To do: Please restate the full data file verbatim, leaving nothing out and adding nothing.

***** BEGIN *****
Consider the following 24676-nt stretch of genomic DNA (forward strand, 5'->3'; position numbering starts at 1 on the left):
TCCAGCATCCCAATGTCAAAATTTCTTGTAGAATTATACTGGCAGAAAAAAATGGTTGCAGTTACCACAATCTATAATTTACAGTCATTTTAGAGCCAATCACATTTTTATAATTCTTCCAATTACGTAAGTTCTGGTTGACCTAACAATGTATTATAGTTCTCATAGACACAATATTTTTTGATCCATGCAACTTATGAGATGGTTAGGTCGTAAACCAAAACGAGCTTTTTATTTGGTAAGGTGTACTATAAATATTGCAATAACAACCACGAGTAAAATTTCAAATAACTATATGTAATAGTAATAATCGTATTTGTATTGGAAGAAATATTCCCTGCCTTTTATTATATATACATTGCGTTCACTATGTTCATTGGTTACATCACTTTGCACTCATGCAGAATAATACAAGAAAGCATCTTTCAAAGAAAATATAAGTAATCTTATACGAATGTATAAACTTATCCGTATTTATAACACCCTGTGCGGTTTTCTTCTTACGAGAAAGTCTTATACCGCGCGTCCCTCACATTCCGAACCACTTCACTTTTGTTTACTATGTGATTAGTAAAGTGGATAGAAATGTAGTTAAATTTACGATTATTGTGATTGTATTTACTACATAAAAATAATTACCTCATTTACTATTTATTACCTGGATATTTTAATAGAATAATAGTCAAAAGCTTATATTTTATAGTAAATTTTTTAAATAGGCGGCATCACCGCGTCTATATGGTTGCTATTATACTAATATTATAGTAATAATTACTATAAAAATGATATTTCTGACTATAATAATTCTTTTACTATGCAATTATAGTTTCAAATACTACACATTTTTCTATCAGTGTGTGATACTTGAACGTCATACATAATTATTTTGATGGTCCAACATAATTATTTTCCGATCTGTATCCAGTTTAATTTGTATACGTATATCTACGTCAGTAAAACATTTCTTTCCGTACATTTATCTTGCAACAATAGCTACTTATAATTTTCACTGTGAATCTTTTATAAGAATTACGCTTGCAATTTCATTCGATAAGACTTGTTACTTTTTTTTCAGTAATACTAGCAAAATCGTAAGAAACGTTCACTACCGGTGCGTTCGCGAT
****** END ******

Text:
Consider the following 24676-nt stretch of genomic DNA (forward strand, 5'->3'; position numbering starts at 1 on the left):
TCCAGCATCCCAATGTCAAAATTTCTTGTAGAATTATACTGGCAGAAAAAAATGGTTGCAGTTACCACAATCTATAATTTACAGTCATTTTAGAGCCAATCACATTTTTATAATTCTTCCAATTACGTAAGTTCTGGTTGACCTAACAATGTATTATAGTTCTCATAGACACAATATTTTTTGATCCATGCAACTTATGAGATGGTTAGGTCGTAAACCAAAACGAGCTTTTTATTTGGTAAGGTGTACTATAAATATTGCAATAACAACCACGAGTAAAATTTCAAATAACTATATGTAATAGTAATAATCGTATTTGTATTGGAAGAAATATTCCCTGCCTTTTATTATATATACATTGCGTTCACTATGTTCATTGGTTACATCACTTTGCACTCATGCAGAATAATACAAGAAAGCATCTTTCAAAGAAAATATAAGTAATCTTATACGAATGTATAAACTTATCCGTATTTATAACACCCTGTGCGGTTTTCTTCTTACGAGAAAGTCTTATACCGCGCGTCCCTCACATTCCGAACCACTTCACTTTTGTTTACTATGTGATTAGTAAAGTGGATAGAAATGTAGTTAAATTTACGATTATTGTGATTGTATTTACTACATAAAAATAATTACCTCATTTACTATTTATTACCTGGATATTTTAATAGAATAATAGTCAAAAGCTTATATTTTATAGTAAATTTTTTAAATAGGCGGCATCACCGCGTCTATATGGTTGCTATTATACTAATATTATAGTAATAATTACTATAAAAATGATATTTCTGACTATAATAATTCTTTTACTATGCAATTATAGTTTCAAATACTACACATTTTTCTATCAGTGTGTGATACTTGAACGTCATACATAATTATTTTGATGGTCCAACATAATTATTTTCCGATCTGTATCCAGTTTAATTTGTATACGTATATCTACGTCAGTAAAACATTTCTTTCCGTACATTTATCTTGCAACAATAGCTACTTATAATTTTCACTGTGAATCTTTTATAAGAATTACGCTTGCAATTTCATTCGATAAGACTTGTTACTTTTTTTTCAGTAATACTAGCAAAATCGTAAGAAACGTTCACTACCGGTGCGTTCGCGAT